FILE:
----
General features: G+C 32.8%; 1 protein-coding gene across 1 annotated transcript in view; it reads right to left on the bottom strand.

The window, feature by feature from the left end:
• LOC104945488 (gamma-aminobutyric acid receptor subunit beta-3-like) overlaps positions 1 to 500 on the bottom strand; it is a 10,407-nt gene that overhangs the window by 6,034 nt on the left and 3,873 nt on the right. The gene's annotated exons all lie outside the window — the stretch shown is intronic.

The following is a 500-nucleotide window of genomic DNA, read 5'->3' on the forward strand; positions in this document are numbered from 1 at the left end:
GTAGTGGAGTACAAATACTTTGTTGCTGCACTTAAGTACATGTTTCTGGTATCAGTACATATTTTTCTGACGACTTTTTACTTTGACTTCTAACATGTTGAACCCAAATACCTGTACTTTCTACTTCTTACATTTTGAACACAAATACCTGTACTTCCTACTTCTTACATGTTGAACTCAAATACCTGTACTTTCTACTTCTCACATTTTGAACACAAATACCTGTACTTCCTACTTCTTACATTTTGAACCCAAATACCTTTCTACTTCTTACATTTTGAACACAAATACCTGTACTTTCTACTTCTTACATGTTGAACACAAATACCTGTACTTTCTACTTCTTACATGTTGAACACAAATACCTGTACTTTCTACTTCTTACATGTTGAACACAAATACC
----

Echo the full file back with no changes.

General features: G+C 32.8%; 1 protein-coding gene across 1 annotated transcript in view; it reads right to left on the bottom strand.

The window, feature by feature from the left end:
• LOC104945488 (gamma-aminobutyric acid receptor subunit beta-3-like) overlaps positions 1 to 500 on the bottom strand; it is a 10,407-nt gene that overhangs the window by 6,034 nt on the left and 3,873 nt on the right. The gene's annotated exons all lie outside the window — the stretch shown is intronic.

The following is a 500-nucleotide window of genomic DNA, read 5'->3' on the forward strand; positions in this document are numbered from 1 at the left end:
GTAGTGGAGTACAAATACTTTGTTGCTGCACTTAAGTACATGTTTCTGGTATCAGTACATATTTTTCTGACGACTTTTTACTTTGACTTCTAACATGTTGAACCCAAATACCTGTACTTTCTACTTCTTACATTTTGAACACAAATACCTGTACTTCCTACTTCTTACATGTTGAACTCAAATACCTGTACTTTCTACTTCTCACATTTTGAACACAAATACCTGTACTTCCTACTTCTTACATTTTGAACCCAAATACCTTTCTACTTCTTACATTTTGAACACAAATACCTGTACTTTCTACTTCTTACATGTTGAACACAAATACCTGTACTTTCTACTTCTTACATGTTGAACACAAATACCTGTACTTTCTACTTCTTACATGTTGAACACAAATACC